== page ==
Help Document Only Contains Two Topics When in Locales Other Than C/POSIX (6412835)

When you log in to the Solaris OS and choose Help from the Launch menu, a window with 12 topics on the left side is displayed. While in locales other than C/POSIX, only two topics are displayed instead of 12. The displayed topics are:

  • Manual pages

  • GNU Info pages

No error message is displayed.

Workaround: Perform the following steps:

  1. Log in as the root user.

  2. Use the following commands:

    - scrollkeeper-update -q
    - cp -rf /var/lib/scrollkeeper/C /var/lib/scrollkeeper/xx_yy.zzz

    xx_yy.zzz stands for the locale name with which you log in.

x86: Sun Studio Express June 2007 and NetBeans Default Browser Not Found (6512279)

The Developer Guide HTML page that is displayed when you first log in as a user describes Getting Started documentation within Sun Studio 12 and NetBeans 5.5 applications as a way to learn about these products. The text on the right-hand side of this HTML page includes:

  • Launch Sun Studio Express and follow the Getting Started Tutorial within the IDE

  • Launch NetBeans 5.5 and select the Getting Started within the IDE

There are two issues with the above instructions. The issues and workarounds follow:

  • The correct name of the Sun Studio document is Quick Start Guide, not Getting Started Tutorial and is found under the Help menu. No workaround is needed for this issue.

  • Sun Studio and NetBeans IDEs expect to find Mozilla at /usr/dist/exe/. The Solaris Express Developer Edition includes the Firefox browser and not Mozilla. In order to access the Getting Started documents or any documentation on the internet, both Sun Studio and Netbeans must specify Firefox as the browser to use.

    Workaround: In order to select Firefox as the browser perform the following steps:

    1. Click on the Tools menu item in the application's menu bar and select Options.

    2. A dialog box is displayed with Options as the title. In the General section, search for the following line:

      *Web Browser*: Mozilla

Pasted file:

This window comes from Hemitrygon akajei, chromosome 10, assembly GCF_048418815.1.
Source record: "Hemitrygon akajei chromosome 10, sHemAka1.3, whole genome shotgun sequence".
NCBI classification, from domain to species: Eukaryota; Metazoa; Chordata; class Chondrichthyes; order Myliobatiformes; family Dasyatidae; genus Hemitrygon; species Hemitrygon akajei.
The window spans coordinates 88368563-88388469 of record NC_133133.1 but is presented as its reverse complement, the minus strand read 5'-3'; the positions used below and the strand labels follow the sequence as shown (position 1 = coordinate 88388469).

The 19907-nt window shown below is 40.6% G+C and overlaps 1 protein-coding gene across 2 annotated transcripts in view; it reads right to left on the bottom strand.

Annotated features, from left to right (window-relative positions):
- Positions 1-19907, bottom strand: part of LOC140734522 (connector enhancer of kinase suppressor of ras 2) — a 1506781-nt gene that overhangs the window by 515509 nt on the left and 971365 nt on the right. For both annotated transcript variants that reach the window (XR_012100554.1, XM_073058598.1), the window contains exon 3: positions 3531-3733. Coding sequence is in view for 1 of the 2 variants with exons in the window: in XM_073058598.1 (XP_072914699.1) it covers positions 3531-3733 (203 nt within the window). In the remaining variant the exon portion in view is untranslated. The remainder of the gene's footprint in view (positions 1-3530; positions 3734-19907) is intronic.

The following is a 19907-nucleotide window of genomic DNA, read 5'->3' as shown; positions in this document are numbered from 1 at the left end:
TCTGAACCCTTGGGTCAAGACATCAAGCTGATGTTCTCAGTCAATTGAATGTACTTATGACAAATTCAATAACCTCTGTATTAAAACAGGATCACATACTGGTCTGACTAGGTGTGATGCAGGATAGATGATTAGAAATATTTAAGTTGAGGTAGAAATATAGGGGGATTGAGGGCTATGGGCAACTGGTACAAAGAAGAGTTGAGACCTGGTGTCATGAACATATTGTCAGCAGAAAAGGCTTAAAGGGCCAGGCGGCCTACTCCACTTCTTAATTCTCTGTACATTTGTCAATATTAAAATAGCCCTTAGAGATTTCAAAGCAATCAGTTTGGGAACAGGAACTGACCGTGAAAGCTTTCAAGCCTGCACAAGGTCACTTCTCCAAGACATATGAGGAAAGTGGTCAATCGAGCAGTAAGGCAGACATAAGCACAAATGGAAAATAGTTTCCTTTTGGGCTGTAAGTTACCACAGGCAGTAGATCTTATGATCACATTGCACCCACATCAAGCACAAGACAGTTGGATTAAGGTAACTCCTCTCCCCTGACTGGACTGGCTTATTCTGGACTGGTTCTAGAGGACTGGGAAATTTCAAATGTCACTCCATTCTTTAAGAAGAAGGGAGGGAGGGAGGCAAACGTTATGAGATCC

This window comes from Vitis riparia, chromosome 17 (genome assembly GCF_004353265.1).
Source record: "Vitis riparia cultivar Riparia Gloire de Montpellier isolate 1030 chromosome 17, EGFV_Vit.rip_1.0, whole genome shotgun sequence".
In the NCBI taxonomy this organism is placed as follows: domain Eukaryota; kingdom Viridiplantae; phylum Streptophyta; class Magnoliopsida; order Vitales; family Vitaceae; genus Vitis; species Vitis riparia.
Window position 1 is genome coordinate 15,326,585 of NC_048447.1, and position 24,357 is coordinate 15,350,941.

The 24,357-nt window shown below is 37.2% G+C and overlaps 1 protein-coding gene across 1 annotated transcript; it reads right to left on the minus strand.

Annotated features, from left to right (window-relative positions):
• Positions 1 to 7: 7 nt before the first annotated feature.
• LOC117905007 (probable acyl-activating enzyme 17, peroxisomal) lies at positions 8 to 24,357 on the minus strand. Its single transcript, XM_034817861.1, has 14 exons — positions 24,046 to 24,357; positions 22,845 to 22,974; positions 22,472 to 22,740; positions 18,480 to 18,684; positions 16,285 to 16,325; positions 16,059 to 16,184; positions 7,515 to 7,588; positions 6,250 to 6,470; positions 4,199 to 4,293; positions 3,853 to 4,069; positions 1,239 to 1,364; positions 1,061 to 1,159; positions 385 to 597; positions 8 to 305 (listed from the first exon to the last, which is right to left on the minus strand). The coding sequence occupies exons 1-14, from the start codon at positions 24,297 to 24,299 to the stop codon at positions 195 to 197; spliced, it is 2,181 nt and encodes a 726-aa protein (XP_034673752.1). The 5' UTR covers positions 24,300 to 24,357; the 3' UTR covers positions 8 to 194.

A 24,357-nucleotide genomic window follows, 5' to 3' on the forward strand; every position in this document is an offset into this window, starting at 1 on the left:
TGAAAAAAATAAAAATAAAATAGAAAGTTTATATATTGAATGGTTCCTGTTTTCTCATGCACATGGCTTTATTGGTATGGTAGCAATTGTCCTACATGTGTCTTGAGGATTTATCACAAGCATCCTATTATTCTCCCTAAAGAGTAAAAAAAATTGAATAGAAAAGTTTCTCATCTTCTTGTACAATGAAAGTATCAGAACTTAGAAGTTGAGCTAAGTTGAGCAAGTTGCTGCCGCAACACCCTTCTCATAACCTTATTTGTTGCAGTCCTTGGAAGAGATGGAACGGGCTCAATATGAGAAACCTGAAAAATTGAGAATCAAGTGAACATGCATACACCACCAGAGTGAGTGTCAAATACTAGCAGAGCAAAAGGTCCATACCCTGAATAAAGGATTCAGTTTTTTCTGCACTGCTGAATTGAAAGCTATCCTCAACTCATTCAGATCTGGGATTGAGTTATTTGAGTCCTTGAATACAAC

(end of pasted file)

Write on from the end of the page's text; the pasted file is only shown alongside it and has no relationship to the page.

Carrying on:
Click on the right hand arrow following the box containing Mozilla and select Firefox.

    3. Click on the OK box.

    Select the Getting Started document or any internet link within the application to test whether the Firefox browser is used.

    Note - If you do select the Getting Started documentation or other link with Mozilla still set as the browser, you will see a dialog box explaining what to do to correct this problem. Ensure that you use the above instructions instead of the ones in the dialog box.

Changes to uid_t and gid_t Types in the Developer 9/07 Release

To promote compatibility with other operating systems, the uid_t and gid_t types have been changed from long (32-bit binaries) and int (64-bit binaries) to the uint32_t type. For more information about this feature, see uid_t and gid_t Type Changes in Solaris Express Developer Editicon What’s New.

The following are the consequences of these changes:

Impact to Newly-compiled C binaries:

When code is recompiled, standard development practices should catch any problems that are caused by changes in the uid_t and gid_t type.

Problem areas to be aware of include the following:

1 #include <unistd.h>
2 #include <stdlib.h>
3 #include <stdio.h>
5 int
6 main(void)
7 {
8 uid_t negone = -1;
10 if (getuid() < 0)
11 exit(1);
13 (void) setreuid(negone, getuid());
15 (void) printf("%ld\n", getuid());
17 return (0);
18 }
  • The following warning is generated by Sun's Studio 11 compiler:

    "uid.c", line 8: warning: initializer does not fit or is out of range: -1"
  • The following warnings are generated by Studio 11 lint:

    ((8) warning: constant truncated by assignment
    (8) warning: initializer will be sign-extended: -1
    (10) warning: suspicious comparison of unsigned with 0: op "<"
    function argument ( number ) type inconsistent with format
  • The following warnings are generated by gcc -Wall -Wextra:

    uid.c:10: warning: comparison of unsigned expression < 0 is always false
    uid.c:15: warning: long int format, uid_t arg (arg 2)

Note - Newly-compiled C binaries can be intermingled with old objects and system objects. The size of the type has not changed.

Impact on C++ code.

The change in the uid_t and gid_t type results in different name mangling for C++ functions and objects.

As with C binaries, C++ binaries and libraries continue to function as before. The exception is when libraries contain interfaces that use uid_t and gid_t. In this instance, the libraries that contain these interfaces, and the applications that use these interfaces, would need to be recompiled at the same time.

Because the Solaris OS does not expose C++ interfaces of this nature, no incompatibilities with Solaris libraries are expected.